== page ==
This week, I’ve been diving into three fascinating technologies: Gaussian Splatting, Photogrammetry, and Nerfs (Neural Radiance Fields). Each of these methods offers unique ways to translate real-world elements into digital landscapes, perfect for applications in video games, movies, and other visual media.
Starting off with photogrammetry using just my phone, I snapped pictures of my kitchen and transformed them into a rather rough model, which I then brought into Unity.
From that model, I crafted a simple game—throwing in a couple of wizards and creating a shooting scenario. It wasn’t top-notch, but it served as a valuable test to gauge the process and speed of creation, despite needing significant refinement. Surprisingly, it only took about two hours to build everything from scratch.
Next, I experimented with Gaussian Splatting by using clips from my drone footage to generate scenes. For instance, I incorporated a drone shot of a tower in Portland, applying Gaussian Splatting to render it in 3D space.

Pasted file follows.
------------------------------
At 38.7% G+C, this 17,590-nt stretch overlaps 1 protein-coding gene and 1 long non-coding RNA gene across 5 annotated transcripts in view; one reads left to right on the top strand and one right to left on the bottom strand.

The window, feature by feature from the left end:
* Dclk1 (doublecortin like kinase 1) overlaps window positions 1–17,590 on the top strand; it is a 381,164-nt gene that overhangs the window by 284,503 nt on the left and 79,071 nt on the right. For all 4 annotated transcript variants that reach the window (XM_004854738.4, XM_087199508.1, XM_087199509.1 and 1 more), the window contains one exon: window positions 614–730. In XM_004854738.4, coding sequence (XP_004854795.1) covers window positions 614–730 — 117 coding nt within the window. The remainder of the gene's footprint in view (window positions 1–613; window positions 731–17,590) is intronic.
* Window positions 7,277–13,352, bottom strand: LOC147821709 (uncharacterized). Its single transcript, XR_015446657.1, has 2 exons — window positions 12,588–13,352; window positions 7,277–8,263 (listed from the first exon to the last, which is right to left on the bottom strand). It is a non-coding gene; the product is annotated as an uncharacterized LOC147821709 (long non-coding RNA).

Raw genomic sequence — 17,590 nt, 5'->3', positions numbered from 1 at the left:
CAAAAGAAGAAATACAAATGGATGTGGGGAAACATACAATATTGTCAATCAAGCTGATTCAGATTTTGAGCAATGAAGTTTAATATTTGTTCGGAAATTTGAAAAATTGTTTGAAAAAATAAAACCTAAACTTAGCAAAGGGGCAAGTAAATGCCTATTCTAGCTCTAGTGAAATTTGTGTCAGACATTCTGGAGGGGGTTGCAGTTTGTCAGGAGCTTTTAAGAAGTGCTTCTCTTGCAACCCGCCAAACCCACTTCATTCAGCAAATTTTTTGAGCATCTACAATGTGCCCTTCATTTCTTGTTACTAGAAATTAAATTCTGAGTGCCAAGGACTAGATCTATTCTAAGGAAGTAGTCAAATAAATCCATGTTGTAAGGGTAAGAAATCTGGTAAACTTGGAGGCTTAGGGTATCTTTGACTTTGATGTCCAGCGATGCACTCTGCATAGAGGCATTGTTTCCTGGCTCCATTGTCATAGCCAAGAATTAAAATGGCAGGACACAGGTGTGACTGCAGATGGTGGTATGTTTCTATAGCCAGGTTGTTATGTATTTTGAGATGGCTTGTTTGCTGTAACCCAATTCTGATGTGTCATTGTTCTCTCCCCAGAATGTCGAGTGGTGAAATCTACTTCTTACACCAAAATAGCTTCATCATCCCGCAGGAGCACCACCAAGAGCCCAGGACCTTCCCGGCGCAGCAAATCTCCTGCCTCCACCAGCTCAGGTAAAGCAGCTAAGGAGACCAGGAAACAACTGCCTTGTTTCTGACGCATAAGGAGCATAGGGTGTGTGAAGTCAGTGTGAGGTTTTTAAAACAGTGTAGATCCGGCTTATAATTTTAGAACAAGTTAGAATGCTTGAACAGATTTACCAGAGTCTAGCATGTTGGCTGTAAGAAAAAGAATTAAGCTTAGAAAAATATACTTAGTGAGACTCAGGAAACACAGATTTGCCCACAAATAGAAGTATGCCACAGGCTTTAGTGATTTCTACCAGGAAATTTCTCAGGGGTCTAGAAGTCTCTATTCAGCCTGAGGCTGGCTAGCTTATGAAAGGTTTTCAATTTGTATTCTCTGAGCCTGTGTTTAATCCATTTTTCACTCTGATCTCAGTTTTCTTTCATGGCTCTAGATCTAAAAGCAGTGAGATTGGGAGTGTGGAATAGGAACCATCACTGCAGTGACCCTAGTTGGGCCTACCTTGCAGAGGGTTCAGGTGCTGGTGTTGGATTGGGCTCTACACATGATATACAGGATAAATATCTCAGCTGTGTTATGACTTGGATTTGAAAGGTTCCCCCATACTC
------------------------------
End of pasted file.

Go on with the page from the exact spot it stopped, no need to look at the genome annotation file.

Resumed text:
These technologies have me buzzing with excitement! I’m currently exploring how to integrate Gaussian Splatting into my 3D and gaming projects, even contemplating creating scenes in videos using this technology. The ability to manipulate and generate various shots from a single scene is particularly intriguing.
While photogrammetry isn’t new, its simplicity remains captivating. Using just a phone or a LiDAR scanner, capturing environments and turning them into 3D landscapes within 10 to 15 minutes is mind-blowing. Adding gaming elements becomes almost instantaneous.
This week’s exploration has been a learning spree for me. One of my standout experiments involved the tower scene; its realistic appearance and lifelike movements as I navigated around it left a strong impression.
There are endless possibilities in exploring these technologies, and I’ve only scratched the surface. It’s an exciting journey ahead to see how these tools can further enhance my projects.
-Jesse (In collaboration with ChatGPT)